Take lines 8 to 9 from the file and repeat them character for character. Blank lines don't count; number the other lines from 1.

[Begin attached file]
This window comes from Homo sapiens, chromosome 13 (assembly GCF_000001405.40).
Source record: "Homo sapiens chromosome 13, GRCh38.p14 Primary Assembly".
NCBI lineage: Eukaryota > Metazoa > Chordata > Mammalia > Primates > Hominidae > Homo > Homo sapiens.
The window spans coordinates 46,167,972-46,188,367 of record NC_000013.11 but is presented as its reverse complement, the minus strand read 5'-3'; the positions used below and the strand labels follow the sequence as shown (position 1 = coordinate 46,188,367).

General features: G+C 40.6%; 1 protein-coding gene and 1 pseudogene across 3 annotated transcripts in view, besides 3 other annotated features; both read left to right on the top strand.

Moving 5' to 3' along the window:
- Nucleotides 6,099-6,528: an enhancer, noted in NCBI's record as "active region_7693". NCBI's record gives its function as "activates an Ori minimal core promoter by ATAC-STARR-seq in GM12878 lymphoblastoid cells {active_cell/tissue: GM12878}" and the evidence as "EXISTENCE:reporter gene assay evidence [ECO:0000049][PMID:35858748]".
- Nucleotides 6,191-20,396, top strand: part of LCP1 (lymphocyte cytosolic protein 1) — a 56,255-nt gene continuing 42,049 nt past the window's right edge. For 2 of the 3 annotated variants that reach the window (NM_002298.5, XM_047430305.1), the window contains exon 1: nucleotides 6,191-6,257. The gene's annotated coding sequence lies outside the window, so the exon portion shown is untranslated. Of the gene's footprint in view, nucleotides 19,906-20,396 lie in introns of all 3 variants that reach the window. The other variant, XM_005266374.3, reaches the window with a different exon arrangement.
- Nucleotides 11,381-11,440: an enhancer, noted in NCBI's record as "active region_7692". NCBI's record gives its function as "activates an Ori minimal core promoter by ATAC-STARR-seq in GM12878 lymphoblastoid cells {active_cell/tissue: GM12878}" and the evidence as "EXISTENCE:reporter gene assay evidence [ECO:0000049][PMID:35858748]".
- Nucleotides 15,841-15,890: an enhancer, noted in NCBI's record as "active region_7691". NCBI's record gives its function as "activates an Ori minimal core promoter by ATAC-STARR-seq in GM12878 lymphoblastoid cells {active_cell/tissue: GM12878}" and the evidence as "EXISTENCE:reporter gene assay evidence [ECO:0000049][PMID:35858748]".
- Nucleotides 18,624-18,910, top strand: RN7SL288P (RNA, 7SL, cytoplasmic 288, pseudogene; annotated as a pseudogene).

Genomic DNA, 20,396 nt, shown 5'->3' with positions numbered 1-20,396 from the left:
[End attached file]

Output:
- Nucleotides 6,191-20,396, top strand: part of LCP1 (lymphocyte cytosolic protein 1) — a 56,255-nt gene continuing 42,049 nt past the window's right edge. For 2 of the 3 annotated variants that reach the window (NM_002298.5, XM_047430305.1), the window contains exon 1: nucleotides 6,191-6,257. The gene's annotated coding sequence lies outside the window, so the exon portion shown is untranslated. Of the gene's footprint in view, nucleotides 19,906-20,396 lie in introns of all 3 variants that reach the window. The other variant, XM_005266374.3, reaches the window with a different exon arrangement.
- Nucleotides 11,381-11,440: an enhancer, noted in NCBI's record as "active region_7692". NCBI's record gives its function as "activates an Ori minimal core promoter by ATAC-STARR-seq in GM12878 lymphoblastoid cells {active_cell/tissue: GM12878}" and the evidence as "EXISTENCE:reporter gene assay evidence [ECO:0000049][PMID:35858748]".